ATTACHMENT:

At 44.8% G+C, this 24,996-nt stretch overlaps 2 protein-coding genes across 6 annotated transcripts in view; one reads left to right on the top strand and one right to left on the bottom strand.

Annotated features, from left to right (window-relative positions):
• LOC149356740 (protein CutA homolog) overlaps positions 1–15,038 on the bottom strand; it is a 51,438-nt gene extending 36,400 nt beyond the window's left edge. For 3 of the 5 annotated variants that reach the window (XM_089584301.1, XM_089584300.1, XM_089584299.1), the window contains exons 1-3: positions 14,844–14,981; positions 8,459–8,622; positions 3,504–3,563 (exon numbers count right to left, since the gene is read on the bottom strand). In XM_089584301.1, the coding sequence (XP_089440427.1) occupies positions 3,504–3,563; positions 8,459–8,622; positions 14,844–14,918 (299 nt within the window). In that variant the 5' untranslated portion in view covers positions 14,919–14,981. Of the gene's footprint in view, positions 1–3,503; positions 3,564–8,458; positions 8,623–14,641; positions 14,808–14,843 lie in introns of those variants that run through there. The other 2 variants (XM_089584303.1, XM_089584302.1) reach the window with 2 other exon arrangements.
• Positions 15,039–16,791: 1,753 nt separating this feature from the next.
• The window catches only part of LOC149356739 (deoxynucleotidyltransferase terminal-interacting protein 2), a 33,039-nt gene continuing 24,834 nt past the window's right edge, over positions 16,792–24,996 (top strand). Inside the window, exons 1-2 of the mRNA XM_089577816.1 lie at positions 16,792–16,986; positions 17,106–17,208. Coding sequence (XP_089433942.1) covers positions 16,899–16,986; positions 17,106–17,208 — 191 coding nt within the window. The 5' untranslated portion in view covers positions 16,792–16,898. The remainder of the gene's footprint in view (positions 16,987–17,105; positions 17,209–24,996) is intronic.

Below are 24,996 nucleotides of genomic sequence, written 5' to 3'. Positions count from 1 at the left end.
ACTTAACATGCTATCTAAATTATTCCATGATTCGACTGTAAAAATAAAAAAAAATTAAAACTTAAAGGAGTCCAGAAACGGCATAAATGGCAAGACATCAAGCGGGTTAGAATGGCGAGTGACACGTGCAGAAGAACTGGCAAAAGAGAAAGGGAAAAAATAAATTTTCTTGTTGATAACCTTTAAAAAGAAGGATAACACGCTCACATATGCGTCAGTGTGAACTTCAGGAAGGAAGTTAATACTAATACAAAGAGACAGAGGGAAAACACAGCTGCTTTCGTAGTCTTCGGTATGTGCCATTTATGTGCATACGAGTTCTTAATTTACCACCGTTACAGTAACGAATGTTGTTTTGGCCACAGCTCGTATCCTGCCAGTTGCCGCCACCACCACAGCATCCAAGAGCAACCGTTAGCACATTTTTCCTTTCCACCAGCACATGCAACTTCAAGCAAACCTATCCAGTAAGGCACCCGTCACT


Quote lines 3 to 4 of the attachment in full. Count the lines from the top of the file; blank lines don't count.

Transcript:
• LOC149356740 (protein CutA homolog) overlaps positions 1–15,038 on the bottom strand; it is a 51,438-nt gene extending 36,400 nt beyond the window's left edge. For 3 of the 5 annotated variants that reach the window (XM_089584301.1, XM_089584300.1, XM_089584299.1), the window contains exons 1-3: positions 14,844–14,981; positions 8,459–8,622; positions 3,504–3,563 (exon numbers count right to left, since the gene is read on the bottom strand). In XM_089584301.1, the coding sequence (XP_089440427.1) occupies positions 3,504–3,563; positions 8,459–8,622; positions 14,844–14,918 (299 nt within the window). In that variant the 5' untranslated portion in view covers positions 14,919–14,981. Of the gene's footprint in view, positions 1–3,503; positions 3,564–8,458; positions 8,623–14,641; positions 14,808–14,843 lie in introns of those variants that run through there. The other 2 variants (XM_089584303.1, XM_089584302.1) reach the window with 2 other exon arrangements.
• Positions 15,039–16,791: 1,753 nt separating this feature from the next.